While all the Port’s ship-to-shore cranes are already electrically powered, the grant programme is for RTGs and the Port’s goal is to help the seven container terminals to convert all 85 RTGs from diesel to electrical power.
“If all RTG cranes in the Port of Long Beach are converted to electricity, it will reduce air pollution by about 350 tons a year,” said Richard Cameron, Director of Environmental Planning. “We are hoping that by providing these grants, terminals will be encouraged to make this investment. This is a cost-effective option that will have a significant air quality benefit.”
This action goes beyond the Port’s commitment in the San Pedro Bay Ports Clean Air Action Plan, which calls for conversion of RTG cranes to use cleaner diesel-powered engines by 2014. The Port’s grant programme aims to achieve even greater air quality improvements much quicker.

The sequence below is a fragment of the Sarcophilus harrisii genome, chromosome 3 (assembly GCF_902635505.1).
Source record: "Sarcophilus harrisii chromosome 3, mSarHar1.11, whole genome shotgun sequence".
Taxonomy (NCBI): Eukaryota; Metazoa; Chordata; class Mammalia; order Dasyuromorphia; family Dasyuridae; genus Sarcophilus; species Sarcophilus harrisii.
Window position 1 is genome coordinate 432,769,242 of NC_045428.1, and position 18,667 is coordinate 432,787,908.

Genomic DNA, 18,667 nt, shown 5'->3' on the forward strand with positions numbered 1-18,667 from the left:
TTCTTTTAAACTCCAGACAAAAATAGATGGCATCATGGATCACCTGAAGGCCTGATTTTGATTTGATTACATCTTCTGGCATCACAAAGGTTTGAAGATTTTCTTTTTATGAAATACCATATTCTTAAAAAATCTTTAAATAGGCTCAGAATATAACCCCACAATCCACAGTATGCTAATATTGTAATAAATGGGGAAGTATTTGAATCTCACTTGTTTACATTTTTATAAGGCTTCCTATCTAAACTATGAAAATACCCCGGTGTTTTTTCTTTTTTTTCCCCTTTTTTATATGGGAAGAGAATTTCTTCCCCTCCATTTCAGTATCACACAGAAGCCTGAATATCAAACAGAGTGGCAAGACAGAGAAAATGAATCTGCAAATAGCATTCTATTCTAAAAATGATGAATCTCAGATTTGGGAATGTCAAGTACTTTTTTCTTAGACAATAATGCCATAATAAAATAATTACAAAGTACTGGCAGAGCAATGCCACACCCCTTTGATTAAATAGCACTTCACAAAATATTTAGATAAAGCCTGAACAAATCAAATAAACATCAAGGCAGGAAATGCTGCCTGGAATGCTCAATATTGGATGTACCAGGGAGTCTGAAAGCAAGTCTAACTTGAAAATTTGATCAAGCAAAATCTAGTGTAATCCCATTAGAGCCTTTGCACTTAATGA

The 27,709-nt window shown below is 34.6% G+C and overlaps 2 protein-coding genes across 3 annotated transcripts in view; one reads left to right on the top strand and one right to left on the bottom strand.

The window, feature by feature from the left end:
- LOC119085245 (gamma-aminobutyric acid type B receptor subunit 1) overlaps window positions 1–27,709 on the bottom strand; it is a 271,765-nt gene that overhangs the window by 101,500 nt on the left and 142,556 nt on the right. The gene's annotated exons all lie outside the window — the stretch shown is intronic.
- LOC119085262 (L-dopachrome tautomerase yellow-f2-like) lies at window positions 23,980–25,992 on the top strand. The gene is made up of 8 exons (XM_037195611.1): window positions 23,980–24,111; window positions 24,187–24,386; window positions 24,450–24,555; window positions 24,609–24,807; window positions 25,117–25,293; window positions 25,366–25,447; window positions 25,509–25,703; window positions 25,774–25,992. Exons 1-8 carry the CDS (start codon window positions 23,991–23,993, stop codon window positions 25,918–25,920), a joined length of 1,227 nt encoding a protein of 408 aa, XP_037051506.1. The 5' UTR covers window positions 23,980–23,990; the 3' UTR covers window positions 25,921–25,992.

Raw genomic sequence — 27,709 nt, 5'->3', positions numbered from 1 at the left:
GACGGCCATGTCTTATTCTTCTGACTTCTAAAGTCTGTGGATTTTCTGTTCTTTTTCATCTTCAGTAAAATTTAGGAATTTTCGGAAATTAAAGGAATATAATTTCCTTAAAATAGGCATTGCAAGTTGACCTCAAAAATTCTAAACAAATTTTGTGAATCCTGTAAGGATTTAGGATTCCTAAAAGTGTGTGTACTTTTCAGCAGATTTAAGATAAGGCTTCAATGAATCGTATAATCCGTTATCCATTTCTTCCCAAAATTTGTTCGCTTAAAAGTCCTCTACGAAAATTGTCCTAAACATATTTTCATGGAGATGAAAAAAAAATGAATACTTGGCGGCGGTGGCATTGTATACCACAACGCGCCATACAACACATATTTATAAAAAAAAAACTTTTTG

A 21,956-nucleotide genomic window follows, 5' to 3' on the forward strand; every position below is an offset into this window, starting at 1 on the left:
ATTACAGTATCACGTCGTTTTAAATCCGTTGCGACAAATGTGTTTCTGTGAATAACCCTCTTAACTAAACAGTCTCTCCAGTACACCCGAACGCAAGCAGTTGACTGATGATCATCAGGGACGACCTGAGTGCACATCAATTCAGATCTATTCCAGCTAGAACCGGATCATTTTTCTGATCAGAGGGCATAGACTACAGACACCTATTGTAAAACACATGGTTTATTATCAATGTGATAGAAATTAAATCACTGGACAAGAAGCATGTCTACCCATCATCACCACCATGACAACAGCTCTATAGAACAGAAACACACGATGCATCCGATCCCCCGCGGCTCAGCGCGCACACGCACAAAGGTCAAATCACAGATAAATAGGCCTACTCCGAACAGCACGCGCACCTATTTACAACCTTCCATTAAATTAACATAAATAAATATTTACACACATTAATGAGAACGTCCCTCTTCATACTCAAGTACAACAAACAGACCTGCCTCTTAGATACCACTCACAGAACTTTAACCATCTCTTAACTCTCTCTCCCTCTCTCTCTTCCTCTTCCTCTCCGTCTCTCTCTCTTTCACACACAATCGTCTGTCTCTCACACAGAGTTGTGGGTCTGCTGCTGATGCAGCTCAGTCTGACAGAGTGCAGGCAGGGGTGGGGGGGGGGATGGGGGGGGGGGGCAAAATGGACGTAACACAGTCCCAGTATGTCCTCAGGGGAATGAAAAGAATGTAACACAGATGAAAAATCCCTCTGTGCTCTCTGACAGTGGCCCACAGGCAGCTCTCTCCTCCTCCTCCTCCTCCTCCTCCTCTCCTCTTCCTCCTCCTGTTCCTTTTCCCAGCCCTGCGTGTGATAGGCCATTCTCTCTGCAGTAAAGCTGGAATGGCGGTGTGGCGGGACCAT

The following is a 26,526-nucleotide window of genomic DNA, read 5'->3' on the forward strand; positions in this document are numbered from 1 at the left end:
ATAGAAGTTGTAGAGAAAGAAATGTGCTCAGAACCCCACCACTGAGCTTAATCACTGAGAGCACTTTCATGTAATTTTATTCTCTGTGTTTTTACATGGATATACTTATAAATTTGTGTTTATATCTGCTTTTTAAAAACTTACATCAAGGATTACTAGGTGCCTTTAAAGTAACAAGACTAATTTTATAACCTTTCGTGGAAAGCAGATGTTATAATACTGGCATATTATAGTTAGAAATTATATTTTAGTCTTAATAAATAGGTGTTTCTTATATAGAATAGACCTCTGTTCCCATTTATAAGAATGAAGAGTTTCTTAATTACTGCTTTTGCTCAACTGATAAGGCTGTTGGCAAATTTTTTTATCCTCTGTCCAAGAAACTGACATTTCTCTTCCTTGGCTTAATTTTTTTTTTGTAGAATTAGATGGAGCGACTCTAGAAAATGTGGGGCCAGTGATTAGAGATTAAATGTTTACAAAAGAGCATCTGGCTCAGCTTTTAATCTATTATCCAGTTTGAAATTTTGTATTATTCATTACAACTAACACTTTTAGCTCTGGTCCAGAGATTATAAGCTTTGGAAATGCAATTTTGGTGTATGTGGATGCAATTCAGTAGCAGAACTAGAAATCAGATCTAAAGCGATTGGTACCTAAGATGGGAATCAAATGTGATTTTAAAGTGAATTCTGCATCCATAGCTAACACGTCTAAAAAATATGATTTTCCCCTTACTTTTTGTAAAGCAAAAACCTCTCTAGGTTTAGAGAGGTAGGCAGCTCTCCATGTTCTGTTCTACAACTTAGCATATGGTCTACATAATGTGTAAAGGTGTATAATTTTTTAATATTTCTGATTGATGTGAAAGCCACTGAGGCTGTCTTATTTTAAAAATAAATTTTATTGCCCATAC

The terminals will be required to provide matching funds and Port will accept grant applications from them until the end of March. The grants will be awarded competitively, based on cost effectiveness, technical approach and proposed schedule. The maximum individual award is anticipated to be US$1m.
In recent years the Port and its tenants have reduced emissions from cargo-handling terminal equipment by nearly 500 tons of pollution a year through the use of retrofit devices, more efficient engines and cleaner fuels. Through implementation of the Clean Air Action Plan, and other air programmes such as this one, the Port plans to reduce emissions from all port-related sources by at least 45% in five years.